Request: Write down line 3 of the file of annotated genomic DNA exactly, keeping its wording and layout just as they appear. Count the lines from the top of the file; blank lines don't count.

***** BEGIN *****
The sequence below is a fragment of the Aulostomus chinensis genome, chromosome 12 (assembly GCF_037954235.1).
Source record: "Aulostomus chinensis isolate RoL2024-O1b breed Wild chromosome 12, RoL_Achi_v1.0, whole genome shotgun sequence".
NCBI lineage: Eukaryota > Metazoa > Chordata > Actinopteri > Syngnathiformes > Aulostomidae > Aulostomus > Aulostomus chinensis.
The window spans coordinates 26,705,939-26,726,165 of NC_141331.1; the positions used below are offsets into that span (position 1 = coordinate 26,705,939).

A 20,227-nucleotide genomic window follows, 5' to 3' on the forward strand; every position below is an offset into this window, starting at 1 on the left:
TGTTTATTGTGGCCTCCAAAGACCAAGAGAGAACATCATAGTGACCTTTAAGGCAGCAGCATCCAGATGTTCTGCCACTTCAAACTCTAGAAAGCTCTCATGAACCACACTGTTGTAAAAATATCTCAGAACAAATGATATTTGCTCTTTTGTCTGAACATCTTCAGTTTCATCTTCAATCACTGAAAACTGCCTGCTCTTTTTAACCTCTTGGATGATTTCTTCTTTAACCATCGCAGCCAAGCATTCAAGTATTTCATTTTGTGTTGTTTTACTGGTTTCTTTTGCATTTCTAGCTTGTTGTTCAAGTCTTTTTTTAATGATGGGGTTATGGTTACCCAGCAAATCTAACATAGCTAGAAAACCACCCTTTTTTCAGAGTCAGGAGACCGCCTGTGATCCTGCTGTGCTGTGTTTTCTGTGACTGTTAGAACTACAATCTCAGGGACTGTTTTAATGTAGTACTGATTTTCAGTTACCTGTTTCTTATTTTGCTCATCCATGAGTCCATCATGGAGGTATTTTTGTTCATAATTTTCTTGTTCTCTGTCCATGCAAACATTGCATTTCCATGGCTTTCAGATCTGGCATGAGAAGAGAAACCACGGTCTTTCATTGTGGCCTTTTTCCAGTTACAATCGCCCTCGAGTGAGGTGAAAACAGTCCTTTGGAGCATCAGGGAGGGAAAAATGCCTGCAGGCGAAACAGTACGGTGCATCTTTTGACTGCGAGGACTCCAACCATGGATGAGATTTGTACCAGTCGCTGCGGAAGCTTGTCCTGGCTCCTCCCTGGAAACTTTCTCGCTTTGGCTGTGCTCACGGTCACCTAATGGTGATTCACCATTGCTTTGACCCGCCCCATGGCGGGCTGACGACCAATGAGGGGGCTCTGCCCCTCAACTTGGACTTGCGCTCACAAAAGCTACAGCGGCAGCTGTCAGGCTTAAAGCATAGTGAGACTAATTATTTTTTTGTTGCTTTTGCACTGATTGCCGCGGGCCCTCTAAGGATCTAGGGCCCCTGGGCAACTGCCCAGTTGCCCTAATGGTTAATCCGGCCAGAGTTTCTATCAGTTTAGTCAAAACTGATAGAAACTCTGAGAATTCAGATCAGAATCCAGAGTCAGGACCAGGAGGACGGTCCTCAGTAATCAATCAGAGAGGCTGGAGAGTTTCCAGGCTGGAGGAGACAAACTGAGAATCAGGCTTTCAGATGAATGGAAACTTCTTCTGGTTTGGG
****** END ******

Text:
NCBI lineage: Eukaryota > Metazoa > Chordata > Actinopteri > Syngnathiformes > Aulostomidae > Aulostomus > Aulostomus chinensis.